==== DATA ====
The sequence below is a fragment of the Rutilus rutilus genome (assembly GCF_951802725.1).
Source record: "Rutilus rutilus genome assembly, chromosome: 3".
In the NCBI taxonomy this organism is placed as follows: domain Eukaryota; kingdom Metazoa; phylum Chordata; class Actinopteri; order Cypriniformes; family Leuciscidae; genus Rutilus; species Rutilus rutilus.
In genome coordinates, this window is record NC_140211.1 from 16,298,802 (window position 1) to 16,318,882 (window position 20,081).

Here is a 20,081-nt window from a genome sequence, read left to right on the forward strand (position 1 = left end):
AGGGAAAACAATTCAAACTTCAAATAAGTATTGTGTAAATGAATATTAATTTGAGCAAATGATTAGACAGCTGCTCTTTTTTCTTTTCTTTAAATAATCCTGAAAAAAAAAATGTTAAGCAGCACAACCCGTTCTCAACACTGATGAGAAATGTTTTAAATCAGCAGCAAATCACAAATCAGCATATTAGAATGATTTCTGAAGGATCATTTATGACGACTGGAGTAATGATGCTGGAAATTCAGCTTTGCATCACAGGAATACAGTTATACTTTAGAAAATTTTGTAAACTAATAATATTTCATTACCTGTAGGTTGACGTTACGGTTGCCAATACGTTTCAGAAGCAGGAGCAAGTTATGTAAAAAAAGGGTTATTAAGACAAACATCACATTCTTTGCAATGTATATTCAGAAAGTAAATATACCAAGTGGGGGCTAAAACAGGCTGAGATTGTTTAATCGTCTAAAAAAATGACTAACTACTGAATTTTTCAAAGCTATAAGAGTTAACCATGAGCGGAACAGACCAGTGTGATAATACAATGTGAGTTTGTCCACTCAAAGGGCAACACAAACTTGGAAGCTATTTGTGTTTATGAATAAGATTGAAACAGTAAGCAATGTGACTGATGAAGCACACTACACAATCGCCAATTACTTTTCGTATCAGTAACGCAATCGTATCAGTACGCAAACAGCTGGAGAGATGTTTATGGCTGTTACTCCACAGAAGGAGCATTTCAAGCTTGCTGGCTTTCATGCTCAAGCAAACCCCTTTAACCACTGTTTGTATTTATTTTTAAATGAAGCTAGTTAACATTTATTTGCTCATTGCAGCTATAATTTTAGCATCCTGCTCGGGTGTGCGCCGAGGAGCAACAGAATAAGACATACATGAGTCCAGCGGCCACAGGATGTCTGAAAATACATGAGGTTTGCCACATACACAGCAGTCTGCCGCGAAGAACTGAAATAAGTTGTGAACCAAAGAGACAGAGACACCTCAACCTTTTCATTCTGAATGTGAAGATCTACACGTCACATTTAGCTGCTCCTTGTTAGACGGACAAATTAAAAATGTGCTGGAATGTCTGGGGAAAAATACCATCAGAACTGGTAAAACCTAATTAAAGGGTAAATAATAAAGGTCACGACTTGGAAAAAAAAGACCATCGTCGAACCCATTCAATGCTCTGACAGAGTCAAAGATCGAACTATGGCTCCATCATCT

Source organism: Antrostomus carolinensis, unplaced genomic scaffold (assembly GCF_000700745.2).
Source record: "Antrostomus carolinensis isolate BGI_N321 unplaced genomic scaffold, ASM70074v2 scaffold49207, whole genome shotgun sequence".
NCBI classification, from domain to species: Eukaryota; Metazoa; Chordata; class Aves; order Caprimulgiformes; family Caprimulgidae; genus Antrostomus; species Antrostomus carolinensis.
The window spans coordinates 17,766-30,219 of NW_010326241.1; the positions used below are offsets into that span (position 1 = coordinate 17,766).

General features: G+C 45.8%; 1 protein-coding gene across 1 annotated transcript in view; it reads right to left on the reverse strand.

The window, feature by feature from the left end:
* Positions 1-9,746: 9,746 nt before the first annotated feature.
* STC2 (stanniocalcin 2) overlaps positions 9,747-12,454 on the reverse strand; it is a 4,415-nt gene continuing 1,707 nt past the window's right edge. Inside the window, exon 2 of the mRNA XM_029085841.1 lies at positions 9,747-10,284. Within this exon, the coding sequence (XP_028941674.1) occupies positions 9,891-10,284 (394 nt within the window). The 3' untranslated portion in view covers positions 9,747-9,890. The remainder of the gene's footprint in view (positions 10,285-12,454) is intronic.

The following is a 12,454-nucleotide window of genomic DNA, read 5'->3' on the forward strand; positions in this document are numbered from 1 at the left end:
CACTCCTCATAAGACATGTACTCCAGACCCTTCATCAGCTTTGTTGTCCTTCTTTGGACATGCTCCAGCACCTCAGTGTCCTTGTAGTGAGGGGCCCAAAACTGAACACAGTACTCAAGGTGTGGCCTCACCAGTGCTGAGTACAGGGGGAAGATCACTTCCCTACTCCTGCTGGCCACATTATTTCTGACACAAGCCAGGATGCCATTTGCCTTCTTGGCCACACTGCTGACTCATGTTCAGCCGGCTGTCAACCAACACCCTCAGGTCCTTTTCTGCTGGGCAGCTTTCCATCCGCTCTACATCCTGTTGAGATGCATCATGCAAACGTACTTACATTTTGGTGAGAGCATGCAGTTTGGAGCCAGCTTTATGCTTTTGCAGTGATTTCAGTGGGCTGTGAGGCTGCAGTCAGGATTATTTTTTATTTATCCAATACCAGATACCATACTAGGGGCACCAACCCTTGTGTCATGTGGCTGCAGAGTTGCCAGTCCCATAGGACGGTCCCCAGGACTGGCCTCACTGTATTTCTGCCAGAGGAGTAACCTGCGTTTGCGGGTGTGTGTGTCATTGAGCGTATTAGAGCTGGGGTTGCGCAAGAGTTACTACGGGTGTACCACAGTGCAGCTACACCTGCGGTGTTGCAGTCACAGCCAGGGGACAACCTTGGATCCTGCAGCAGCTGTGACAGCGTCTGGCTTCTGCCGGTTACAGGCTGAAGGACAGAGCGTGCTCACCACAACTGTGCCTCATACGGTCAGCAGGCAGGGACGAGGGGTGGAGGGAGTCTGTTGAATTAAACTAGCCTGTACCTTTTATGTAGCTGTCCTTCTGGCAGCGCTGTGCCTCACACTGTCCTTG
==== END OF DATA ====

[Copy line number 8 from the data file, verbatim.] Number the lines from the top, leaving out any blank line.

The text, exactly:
Source record: "Antrostomus carolinensis isolate BGI_N321 unplaced genomic scaffold, ASM70074v2 scaffold49207, whole genome shotgun sequence".